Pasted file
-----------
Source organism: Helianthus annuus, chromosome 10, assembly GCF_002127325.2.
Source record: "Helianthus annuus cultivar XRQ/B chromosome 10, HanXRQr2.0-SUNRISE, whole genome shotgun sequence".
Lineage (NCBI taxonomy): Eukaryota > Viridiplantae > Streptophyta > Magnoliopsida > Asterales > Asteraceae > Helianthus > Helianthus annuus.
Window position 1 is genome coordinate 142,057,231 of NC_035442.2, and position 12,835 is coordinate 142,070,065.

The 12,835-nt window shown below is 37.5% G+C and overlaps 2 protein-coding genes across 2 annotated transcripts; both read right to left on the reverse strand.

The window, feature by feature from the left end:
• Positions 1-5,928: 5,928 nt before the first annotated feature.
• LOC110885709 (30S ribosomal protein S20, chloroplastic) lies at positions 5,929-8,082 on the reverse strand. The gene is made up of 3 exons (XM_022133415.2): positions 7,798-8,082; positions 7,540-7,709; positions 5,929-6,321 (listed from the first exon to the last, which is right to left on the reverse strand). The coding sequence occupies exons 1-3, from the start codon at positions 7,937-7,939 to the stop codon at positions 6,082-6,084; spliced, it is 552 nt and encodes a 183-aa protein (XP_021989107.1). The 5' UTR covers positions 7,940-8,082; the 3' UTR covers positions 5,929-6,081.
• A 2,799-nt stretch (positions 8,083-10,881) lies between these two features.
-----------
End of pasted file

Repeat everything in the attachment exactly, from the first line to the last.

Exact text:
Source organism: Helianthus annuus, chromosome 10, assembly GCF_002127325.2.
Source record: "Helianthus annuus cultivar XRQ/B chromosome 10, HanXRQr2.0-SUNRISE, whole genome shotgun sequence".
Lineage (NCBI taxonomy): Eukaryota > Viridiplantae > Streptophyta > Magnoliopsida > Asterales > Asteraceae > Helianthus > Helianthus annuus.
Window position 1 is genome coordinate 142,057,231 of NC_035442.2, and position 12,835 is coordinate 142,070,065.

The 12,835-nt window shown below is 37.5% G+C and overlaps 2 protein-coding genes across 2 annotated transcripts; both read right to left on the reverse strand.

The window, feature by feature from the left end:
• Positions 1-5,928: 5,928 nt before the first annotated feature.
• LOC110885709 (30S ribosomal protein S20, chloroplastic) lies at positions 5,929-8,082 on the reverse strand. The gene is made up of 3 exons (XM_022133415.2): positions 7,798-8,082; positions 7,540-7,709; positions 5,929-6,321 (listed from the first exon to the last, which is right to left on the reverse strand). The coding sequence occupies exons 1-3, from the start codon at positions 7,937-7,939 to the stop codon at positions 6,082-6,084; spliced, it is 552 nt and encodes a 183-aa protein (XP_021989107.1). The 5' UTR covers positions 7,940-8,082; the 3' UTR covers positions 5,929-6,081.
• A 2,799-nt stretch (positions 8,083-10,881) lies between these two features.